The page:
The disturbing level of anti-Asian violence has been deeply felt by our communities…


It’s a widespread issue for the entire Asian community

I graduated with a master’s in engineering in 2017. It was one of the most thrilling moments in my life. But what followed for the next couple of years revived my lifelong struggle with Asian stereotypes. Photo courtesy of the author

“Mum, I want to be an astronaut. Going to space is so cool!” I told my mum after reading a book about the Milky Way.

“You will have to move to another country. Somewhere like the U.S. We don’t have such things here,” my mum replied without an ounce of hesitation.

And that was the end of my potential career in astronomy. …


He was the most universally recognizable Asian actor in Hollywood when I was growing up

ID 24001085 © Featureflash | Dreamstime.com

I have a hard time thinking of Asian actors. Honestly, off the top of my head, I can list Jackie Chan, Bruce Lee, Aziz Ansari, and George Takei. The latter two I had to think about.

I started teaching in the Baltimore City Public Schools two years ago, and during a work icebreaker last year, my boss asked us to name an actor we’re most similar to. When it came time for me to share, I just had to say “I don’t know — George Takei? There aren’t many Asian actors I can name off the top of my…


Her case came decades before Brown v. Board of Education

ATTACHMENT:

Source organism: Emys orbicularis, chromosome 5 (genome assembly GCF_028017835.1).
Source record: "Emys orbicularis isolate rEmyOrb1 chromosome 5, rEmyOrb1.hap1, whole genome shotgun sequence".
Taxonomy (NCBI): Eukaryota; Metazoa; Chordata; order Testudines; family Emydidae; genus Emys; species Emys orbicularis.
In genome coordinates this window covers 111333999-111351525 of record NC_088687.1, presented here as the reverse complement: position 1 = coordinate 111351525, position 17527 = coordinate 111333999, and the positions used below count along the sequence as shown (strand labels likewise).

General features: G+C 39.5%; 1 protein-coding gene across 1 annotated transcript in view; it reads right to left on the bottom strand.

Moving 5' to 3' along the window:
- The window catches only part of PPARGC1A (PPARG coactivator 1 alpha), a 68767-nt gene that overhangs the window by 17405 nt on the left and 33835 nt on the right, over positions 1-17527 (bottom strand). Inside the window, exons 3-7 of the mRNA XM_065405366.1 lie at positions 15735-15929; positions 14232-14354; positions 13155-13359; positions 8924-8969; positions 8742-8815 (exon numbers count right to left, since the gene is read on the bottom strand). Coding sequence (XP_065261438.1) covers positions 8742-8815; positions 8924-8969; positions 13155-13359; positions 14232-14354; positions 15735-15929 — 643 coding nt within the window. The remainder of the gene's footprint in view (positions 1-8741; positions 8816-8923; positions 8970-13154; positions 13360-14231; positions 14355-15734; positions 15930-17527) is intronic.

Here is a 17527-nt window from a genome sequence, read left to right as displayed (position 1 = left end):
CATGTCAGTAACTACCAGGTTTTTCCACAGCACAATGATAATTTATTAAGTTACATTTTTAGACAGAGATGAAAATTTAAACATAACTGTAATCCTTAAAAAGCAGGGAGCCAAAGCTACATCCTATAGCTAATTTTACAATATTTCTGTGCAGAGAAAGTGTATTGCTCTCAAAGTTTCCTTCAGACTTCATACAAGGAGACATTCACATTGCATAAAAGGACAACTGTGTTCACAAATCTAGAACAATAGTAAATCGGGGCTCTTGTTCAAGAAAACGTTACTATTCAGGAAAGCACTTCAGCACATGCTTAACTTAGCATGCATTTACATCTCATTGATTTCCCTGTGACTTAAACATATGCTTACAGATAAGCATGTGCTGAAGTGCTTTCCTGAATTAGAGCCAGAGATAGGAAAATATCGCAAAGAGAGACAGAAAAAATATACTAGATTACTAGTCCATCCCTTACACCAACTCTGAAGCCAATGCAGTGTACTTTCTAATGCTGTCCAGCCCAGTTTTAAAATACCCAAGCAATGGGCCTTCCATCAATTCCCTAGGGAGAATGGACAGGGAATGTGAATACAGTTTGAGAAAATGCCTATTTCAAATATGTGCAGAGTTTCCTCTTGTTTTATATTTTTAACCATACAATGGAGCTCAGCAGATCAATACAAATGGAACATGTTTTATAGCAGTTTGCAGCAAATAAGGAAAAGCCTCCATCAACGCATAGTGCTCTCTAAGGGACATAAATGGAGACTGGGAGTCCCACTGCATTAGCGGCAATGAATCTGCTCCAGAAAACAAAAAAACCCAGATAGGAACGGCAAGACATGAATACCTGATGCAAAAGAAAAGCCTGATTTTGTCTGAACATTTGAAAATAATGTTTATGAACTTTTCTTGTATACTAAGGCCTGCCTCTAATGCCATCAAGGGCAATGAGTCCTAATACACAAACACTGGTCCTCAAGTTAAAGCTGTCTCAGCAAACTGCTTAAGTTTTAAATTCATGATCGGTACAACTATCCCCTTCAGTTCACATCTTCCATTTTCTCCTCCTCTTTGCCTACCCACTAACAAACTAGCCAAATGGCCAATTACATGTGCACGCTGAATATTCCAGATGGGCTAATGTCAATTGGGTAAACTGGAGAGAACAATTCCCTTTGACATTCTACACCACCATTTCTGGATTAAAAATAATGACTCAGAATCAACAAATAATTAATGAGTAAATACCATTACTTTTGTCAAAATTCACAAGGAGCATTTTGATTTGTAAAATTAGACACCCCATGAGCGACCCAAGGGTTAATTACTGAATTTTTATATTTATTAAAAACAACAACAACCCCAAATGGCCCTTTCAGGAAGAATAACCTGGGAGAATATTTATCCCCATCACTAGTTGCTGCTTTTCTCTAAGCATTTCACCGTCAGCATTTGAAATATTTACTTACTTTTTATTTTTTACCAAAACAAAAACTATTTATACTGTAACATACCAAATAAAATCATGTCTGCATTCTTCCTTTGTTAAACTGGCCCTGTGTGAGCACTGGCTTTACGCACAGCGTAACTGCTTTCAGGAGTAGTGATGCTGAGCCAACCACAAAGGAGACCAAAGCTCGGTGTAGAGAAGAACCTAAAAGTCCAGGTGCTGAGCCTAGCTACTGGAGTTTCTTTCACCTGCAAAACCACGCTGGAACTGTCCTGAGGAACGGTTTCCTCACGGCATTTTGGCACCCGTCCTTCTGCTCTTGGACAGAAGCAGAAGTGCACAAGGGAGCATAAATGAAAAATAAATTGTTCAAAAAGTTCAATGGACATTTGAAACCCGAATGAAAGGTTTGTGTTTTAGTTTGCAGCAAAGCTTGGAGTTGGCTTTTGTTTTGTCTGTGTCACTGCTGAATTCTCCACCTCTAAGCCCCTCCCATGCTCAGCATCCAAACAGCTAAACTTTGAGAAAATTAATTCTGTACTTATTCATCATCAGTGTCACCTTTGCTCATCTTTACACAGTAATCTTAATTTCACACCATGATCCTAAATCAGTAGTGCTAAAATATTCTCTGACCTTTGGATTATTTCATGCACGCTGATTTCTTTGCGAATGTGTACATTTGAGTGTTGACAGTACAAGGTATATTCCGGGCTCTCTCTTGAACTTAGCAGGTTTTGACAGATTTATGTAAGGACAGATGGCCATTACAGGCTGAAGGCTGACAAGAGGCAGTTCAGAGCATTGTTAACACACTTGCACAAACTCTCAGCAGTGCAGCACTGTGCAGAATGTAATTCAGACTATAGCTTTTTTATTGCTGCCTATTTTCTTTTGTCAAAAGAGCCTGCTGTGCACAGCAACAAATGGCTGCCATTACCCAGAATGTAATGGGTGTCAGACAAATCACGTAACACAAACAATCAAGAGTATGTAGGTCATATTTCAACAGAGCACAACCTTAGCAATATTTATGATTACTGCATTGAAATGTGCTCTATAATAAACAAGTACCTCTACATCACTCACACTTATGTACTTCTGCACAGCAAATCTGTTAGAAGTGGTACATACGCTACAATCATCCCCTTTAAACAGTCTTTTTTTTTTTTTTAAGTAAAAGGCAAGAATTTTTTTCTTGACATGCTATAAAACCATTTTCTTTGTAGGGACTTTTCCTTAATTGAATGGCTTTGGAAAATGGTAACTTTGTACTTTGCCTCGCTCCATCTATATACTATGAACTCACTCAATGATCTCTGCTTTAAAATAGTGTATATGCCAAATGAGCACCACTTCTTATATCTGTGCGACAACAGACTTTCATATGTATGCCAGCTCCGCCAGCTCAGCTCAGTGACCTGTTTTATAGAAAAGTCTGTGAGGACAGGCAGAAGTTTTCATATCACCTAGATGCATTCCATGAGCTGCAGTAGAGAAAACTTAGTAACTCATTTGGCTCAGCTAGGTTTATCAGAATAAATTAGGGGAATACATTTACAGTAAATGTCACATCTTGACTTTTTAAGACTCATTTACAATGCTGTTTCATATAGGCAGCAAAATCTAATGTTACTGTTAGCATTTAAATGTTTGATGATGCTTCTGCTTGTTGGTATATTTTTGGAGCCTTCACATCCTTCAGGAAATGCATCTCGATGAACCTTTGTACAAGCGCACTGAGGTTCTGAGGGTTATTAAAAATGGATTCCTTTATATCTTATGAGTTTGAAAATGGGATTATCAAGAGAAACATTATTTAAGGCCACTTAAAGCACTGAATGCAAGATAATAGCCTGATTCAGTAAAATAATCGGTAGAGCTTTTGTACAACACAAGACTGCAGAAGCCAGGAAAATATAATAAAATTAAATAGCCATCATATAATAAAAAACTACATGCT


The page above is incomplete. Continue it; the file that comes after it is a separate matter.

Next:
The Tape family (Mamie Tape is in the middle). Photo: Getty Images

Discrimination against Asians in the United States is not a recent occurrence. More than a century ago, in the mid- to late 1800s, Chinese exclusion was even institutionalized in U.S. society, particularly in the state of California.

Among the struggles Chinese immigrants endured at that time, an eight-year-old Chinese American girl tried to attend one of San Francisco’s public schools — and was refused. Her name was Mamie Tape, and she was the plaintiff in the landmark California Supreme Court case in 1885.

The Tape family

Mamie’s parents were both Chinese immigrants. According to History.com, her father, Jeu Dip, who…


The first Asian American woman to star in Hollywood, she fought back against typecasting

Poster for the Fu Manchu flick Daughter of the Dragon (1931).

Something Mel Guo, my research assistant, said a few newsletters ago has been replaying in my head. She wrote that discovering Anna May Wong was a kind of revelation that made her want to honor AMW’s “unfulfilled potential.” She echoed a yearning that I have long harbored: “I want to see the movies that Anna May Wong would have played, produced, and directed; the stories she would have told.”

Usually, when people learn the basic outline of AMW’s life, their first reaction is — “Oh, how tragic!” Her career undoubtedly suffered because of pervasive racism and sexism in Hollywood. This…


In the wake of anti-Asian hate, this text from my white friend was genuinely helpful

Photo: Getty Images

This year, I’ve watched more viral videos of elderly Asian people being brutally attacked than I would have liked to. This year, eight women were murdered in three massage parlors in Atlanta because, as the sheriff’s department put it, the gunman was having a “really bad day.”

If anything positive has come out of all of this, it is the elevation of Asian voices. Not that discrimination against Asian Americans is anything new. My Japanese family lived in Hawaii during World War II, so I have grown up hearing stories about America’s knack for xenophobia.

Yet, finally, Asian people are…

#StopAsianHate

A Medium blog chronicling the xenophobia and anti-Asian racism that plagues America.